The field mushroom (Agaricus campestris) is easy to get right: when genuinely pre-armed with the right knowledge (see list below), identification can be easy; when taken home it is so similar to its domestic cousin (the ‘common’ mushroom, Agaricus bisporus) that it is easy to cook (if a bit moister); and this then makes it easy to serve even to people who would otherwise abstain from a wild fungus. That said, it can also be relatively easy to get wrong.
The death cap mushroom (Amanita phalloides), which kills more people worldwide than any other, looks a bit like a field mushroom. Recent deaths in Canberra, and in other documented cases with Asian foragers, can be attributed to the similarity of the death cap to the Asian paddy straw mushroom (Volvariella volvacea) more than to field mushrooms, but confusion with field mushrooms has also occurred. The yellow staining mushroom (Agaricus xanthodermus) might also catch you out and make you sick although at least not dead. The literature suggests that there are a few more similar types that occur in Australia like the European blusher (Amanita rubescens), but it remains that with the right precautions, it is certainly possible to distinguish these from field mushrooms. With the overriding maxim ‘if in doubt, go without’ I am now confident in a field mushroom using the following checklist (this is NOT all you need to know, but should hopefully help):
- It looks like a common mushroom, albeit maybe larger, with an essentially white top that may get grey-brownish with age but not any type of yellowish and certainly not at all greenish. Richard Mabey, in the foraging bible Food for Free, suggests that the best place to study for identifying field mushrooms (presumably excluding being alongside an experienced gatherer) is at the mushroom shelf in the grocers.
- It is growing in a paddock where herbivores crop the grass and enrich it with manure (most commonly cows, but also horses, sheep and I’ve even done well where kangaroos do the job) – not always the case (lawns can also have them), but a safe precaution.
- There are a few of them in the same area and which can be seen to show that the mycelium (the underground fungal network from which the mushrooms are just fruiting bodies) is in the dirt under grass and not associated with tree roots. It is probably easiest to just have no trees nearby, particularly introduced ones, and especially but not exclusively oak;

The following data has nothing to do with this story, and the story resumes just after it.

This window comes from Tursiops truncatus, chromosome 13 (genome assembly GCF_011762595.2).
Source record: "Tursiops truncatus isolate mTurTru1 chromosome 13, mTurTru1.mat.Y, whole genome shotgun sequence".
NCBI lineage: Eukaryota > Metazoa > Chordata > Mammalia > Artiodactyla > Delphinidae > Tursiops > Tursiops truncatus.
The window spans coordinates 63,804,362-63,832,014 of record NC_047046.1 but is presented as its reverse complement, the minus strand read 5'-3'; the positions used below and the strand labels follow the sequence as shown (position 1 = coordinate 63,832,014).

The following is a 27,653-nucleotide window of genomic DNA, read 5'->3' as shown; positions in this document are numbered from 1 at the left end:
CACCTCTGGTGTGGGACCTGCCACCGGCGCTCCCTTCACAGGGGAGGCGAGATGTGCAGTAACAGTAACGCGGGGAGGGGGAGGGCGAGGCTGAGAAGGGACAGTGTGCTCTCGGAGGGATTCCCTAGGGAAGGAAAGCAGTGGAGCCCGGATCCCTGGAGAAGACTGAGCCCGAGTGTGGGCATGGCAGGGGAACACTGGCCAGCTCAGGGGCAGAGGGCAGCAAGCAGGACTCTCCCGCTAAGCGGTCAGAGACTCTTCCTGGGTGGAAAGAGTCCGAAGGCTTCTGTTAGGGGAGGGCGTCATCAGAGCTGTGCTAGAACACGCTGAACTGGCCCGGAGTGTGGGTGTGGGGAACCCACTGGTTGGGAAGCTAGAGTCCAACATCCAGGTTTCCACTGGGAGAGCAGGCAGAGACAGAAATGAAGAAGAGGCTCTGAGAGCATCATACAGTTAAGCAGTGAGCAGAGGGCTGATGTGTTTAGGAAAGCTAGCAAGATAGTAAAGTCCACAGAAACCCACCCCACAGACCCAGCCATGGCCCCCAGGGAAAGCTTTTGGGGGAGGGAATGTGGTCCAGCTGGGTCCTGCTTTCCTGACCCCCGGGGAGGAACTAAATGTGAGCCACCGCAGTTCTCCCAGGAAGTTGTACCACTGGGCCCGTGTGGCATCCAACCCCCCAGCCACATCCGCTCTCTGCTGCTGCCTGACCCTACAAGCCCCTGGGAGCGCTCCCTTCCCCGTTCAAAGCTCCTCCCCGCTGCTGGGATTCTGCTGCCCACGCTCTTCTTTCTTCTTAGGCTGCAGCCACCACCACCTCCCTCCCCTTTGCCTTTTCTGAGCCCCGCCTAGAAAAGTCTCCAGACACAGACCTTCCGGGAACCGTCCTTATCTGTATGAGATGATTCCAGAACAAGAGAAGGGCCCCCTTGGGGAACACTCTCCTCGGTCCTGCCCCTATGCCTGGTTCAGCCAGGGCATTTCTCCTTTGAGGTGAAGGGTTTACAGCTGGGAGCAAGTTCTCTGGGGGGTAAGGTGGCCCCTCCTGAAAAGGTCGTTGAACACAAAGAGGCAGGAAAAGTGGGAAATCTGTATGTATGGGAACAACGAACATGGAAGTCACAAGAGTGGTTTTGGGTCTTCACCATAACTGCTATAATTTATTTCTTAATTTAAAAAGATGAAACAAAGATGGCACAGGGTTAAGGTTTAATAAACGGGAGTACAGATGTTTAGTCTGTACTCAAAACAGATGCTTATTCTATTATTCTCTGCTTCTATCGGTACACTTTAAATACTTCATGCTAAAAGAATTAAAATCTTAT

- The gills are at the very lightest a pinkish brown in the youngest ones and definitely a dark brown in older specimens, and when pressed on paper, the ‘spore print’ is also dark (white gills and spore print are a characteristic of death caps as well the ‘destroying angel’ (various other Amanita spp.) that occurs in other parts of the world).
- The stipe (or stem) is white with a single thin ring of skin where the cap once attached. It definitely does not have a sheath at the base;
- When the stem is cut it stains at most faintly red-brownish and definitely not yellow (as in the yellow staining mushroom), nor pink and not at all blueish (like the powerfully hallucinogenic ‘gold top’ magic mushroom of warm humid cow fields, Psilocybe cubensis);
- When cut, and also importantly after some time stored, it does not have a notable smell (death caps are described as smelling from ‘honey sweet’ to ‘objectionably sweet’ and yellow staining mushrooms as ‘phenolic or soapy’ especially at the base and noticeably with cooking).
Driving in to the cabin last weekend, a few white buttons were showing in a neighbour’s paddock – in a corner where cows often congregate and therefore manure. Speaking to another neighbour I suggested they would likely reveal themselves to be field mushrooms and that I would get them on the way out; he added that he was entirely certain they were field mushrooms and that he’s been eating them from there for years. On the way out they had opened up ready for harvest. I cut them, check for a ring but no sheath, dark brown gills, dark spore print, no odour, no staining and general similarity to button mushrooms.
In the past, before I had gotten the mushrooming bug, I have gone past many mushrooms I thought were probably field mushrooms but left them appropriately untouched because probably was as close my knowledge could get me. I have since armed myself with enough knowledge to confidently take at least the most obvious. My first field mushrooms were on the farm where my father grew up. The most recent before these were at the farm my mother grew up on. I grew up in the city, but for my son at least, his first field mushrooms were from the land he will hopefully grow up with. Last Monday, in a vegie bolognaise with noodles.